how trash helps me save on potting soil

recycled plastic for pot bottomEVER BEMOAN HOW MUCH POTTING SOIL it takes to fill a really big pot, and how much it all adds up to at the nursery checkout counter? If I’m going to grow something big, or something in there longterm, I’m happy to fill a container up with fresh, high-quality potting soil. But some plants don’t stay in the pot long enough or have big enough root systems to warrant the wasted medium, and money. I employ a bit of trickery in the form of a false bottom for the pot, and here’s how:

false bottom in big potSimply bundle some used six-packs or nursery pots, or even packing “peanuts,” inside a discarded plastic bag. Secure it closed with a twist-tie, and insert the new plastic “pillow” in the bottom of the pot, preferably on top of a few upside-down plastic 6-packs or small nursery pots, so the plastic bag doesn’t seal the drainage hole shut. Then top up with your medium. You can also just stack a layer or two of upside-down empty small pots or cellpacks on the bottom of the pot.

This is also a great way to “plunge” a young shrub or tree (in its plastic nursery pot, using it for “annual color” before it gets a permanent garden spot in fall) or a houseplant you may wish to use outdoors in a pot bigger than it needs. Just make the pillow platform, balance the potted plant on it, and backfill around with potting soil or even mulch (my preference, for that use). You can even put several houseplants, pots and all, together in a big outdoor container this way for temporary summer duty.

If I still worked where I used to, I’d call this a “good thing.” :)

potting soil and pot

  1. Deanna says:

    Such a good idea! I’ve read to put a plastic pot upside down in the big one and fill with soil, and today as I emptied quite a few plastic 4 inchers, I wished they were bigger. So put them all together silly! Great idear!

  2. Patsy Koester says:

    I, too, used to use the popcorn but since I discard my plants into the woods at the back of my property, the popcorn idea was not the best for me. Now, I collect pinecones in early spring and use those instead. Now, I can just dump the whole thing in the woods to go back to the earth!

  3. liv blumer says:

    To save space in my clay pots I put an upside down plastic pot over the hole and then fill the container with soil. Your method would fill more wasted space. Last summer I also tried putting a plastic supermarket bag with a hole punched in the bottom in a pot that dries out quickly. It was a great help in containing moisture in a hot spot. .

  4. Nancy says:

    Some nurseries also use empty soda cans, as I discovered when I was transplanting. I found myself wondering whether the aluminum could affect the soil (as it affects hydrangeas).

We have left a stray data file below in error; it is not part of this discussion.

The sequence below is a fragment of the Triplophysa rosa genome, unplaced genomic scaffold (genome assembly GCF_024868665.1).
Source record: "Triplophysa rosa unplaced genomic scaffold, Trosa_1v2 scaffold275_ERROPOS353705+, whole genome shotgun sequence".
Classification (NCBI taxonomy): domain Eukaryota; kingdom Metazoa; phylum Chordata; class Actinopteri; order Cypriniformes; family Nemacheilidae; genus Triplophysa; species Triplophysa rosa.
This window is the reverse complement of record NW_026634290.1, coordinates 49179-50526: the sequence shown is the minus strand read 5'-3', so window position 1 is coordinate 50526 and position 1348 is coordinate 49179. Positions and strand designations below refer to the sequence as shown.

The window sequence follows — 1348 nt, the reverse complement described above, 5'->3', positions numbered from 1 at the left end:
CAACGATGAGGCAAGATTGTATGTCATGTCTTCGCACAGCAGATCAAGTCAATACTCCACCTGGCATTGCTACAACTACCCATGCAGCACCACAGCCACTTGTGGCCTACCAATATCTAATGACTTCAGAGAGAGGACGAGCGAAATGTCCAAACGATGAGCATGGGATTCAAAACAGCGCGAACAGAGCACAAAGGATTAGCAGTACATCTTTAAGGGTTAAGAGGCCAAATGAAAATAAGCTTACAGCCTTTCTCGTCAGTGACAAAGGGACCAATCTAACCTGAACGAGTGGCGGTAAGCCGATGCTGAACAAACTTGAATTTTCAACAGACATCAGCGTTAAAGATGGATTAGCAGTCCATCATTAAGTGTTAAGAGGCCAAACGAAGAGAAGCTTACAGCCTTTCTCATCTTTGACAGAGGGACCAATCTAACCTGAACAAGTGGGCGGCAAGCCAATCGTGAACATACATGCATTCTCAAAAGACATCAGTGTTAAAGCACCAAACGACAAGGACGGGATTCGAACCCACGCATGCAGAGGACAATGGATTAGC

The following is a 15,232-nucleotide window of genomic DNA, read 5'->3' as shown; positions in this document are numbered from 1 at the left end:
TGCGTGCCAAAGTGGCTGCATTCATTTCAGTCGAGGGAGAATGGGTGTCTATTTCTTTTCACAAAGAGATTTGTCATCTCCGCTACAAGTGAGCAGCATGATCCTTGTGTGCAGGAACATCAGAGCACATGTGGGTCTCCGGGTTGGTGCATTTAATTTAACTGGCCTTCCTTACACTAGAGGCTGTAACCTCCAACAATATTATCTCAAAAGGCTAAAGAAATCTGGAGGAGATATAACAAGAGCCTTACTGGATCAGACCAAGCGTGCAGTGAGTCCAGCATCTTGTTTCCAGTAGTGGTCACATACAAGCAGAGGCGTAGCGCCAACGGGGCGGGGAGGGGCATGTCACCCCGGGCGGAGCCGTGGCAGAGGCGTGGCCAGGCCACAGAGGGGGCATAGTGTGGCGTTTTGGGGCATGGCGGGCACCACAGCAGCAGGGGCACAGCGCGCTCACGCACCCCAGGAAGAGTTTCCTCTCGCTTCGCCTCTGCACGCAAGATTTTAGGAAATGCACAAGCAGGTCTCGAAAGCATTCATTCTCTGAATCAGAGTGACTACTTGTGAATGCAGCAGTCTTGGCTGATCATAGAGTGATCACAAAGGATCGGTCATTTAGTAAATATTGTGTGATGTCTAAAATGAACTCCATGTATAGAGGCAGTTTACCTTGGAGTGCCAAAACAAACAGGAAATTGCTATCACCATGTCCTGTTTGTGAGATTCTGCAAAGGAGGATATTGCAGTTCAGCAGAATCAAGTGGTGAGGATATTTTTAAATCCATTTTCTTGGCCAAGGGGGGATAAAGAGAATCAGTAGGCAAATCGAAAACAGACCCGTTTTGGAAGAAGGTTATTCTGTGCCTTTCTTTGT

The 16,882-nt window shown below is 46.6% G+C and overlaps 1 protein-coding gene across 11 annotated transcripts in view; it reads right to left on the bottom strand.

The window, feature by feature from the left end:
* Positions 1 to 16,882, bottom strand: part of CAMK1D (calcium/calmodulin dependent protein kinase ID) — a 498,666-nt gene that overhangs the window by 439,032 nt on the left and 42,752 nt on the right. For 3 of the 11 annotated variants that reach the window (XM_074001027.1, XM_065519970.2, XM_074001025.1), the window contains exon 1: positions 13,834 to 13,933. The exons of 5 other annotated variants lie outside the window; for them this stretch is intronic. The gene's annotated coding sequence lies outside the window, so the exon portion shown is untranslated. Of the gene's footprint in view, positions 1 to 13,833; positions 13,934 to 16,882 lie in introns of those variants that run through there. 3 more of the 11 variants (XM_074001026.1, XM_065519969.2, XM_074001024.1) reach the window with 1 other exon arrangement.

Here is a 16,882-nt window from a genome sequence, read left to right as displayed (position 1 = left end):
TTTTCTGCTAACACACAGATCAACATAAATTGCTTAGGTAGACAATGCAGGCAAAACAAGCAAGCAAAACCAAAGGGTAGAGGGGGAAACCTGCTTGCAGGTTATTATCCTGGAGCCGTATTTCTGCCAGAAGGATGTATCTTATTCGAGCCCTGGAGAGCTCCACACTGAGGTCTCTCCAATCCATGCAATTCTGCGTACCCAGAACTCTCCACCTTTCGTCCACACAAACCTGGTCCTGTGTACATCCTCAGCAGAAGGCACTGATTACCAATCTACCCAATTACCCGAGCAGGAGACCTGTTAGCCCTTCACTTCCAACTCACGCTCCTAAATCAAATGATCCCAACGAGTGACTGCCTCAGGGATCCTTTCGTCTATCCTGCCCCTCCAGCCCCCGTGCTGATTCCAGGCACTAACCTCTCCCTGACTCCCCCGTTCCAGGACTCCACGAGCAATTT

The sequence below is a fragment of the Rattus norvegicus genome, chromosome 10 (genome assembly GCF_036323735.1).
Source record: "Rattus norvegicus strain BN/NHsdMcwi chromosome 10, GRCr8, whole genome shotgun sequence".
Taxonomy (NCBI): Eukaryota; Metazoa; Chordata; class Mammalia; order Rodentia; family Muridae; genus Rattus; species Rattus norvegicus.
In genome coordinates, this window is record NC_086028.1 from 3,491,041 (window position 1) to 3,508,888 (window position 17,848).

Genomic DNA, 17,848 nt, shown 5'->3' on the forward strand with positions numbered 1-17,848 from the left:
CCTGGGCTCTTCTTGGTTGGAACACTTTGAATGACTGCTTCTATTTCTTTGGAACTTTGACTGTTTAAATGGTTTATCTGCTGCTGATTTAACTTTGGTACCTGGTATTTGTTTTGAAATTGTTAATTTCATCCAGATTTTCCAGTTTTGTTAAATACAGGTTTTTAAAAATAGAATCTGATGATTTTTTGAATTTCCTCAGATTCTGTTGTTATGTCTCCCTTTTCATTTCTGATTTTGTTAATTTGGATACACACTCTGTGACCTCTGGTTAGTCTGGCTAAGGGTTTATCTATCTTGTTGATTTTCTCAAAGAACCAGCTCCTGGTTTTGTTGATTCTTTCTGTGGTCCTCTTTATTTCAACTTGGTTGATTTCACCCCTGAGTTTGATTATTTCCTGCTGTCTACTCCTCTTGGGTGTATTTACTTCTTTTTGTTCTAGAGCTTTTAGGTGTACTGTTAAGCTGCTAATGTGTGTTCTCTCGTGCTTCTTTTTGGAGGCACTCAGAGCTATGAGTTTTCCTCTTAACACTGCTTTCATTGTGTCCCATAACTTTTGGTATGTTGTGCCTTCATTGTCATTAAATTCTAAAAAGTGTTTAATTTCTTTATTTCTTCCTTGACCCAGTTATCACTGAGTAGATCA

1. Margaret says:

      Welcome, Nancy. Not sure the chemistry of that! That’s pretty odd that you found cans inside a nursery pot. I have to say I would have been offended that for the price they couldn’t spare the soil. :) See you soon!

    1. Margaret says:

      I always use a bark-based mix (not one that’s mostly peat moss). In the Northeast, the brand I love (and you have to ask for it, but many nurseries use it themselves for potting) is Fafard 52. Again, ask…and be insistent that you wants a coarser, bark-based mix (especially for bigger pots) not a “pro mix” that’s mostly lightweight ingredients.

  5. Dee/reddirtramblings says:

    I definitely do that too. I turn one of the plant pots upside down in my containers. Works every time. Great info Margaret at always. Hope your spring is beautiful.~~Dee

  6. Patsy says:

    What a great idea! I plant my tomatoes and peppers in five gallon buckets and I spend a fortune on soil and they really don’t need all that. I am using your idea this year.

    1. Margaret says:

      @Patsy: I think with big plants like tomatoes, the root systems are big enough that you won’t want to skimp on soil. Ditto even the peppers in the 5-gallon buckets. When you pot up “annuals” like pansies, impatiens, or many herbs etc. in pots, they probably don’t make enough root system to warrant a giant pot filled all the way with soil. So think about the root system of the plant (again, with tomatoes they’re like vines so it wants to get big) when planning what to put a “fake” bottom in or not. Sorry to confuse. :)

  7. Jessica says:

    I often us Styrofoam, helps keep the pots light – and where I have in the past it has been easy for me to come by (it is also a great way to recycle as styrofoam isn’t too biodegradable).

    1. Margaret says:

      Hi, Jessica, and yes, “peanuts” are good (or other styrofoam) but I like to enclose it in discarded plastic bags so the bits don’t get mixed into the soil and impossible to sort out at some future date. But a good reminder: styrofoam is a great choice. See you soon!

  8. Kathy M says:

    Just came in from doing the unending garden chores , went to the computer and checked in on your site as I usually do. Loved your ideas on recycling to help in filling large pots. I have a very large chimney tile and I filled it halfway to the top with crushed soda cans and then added some broken up clay pots then soil. It will be planted with mint and hopefully contained. Should look pretty in the corner of my herb garden. Just finished with this before i came inside so felt I would add this idea to all the others. Now to take a hot bath and hope I can still move in the morning!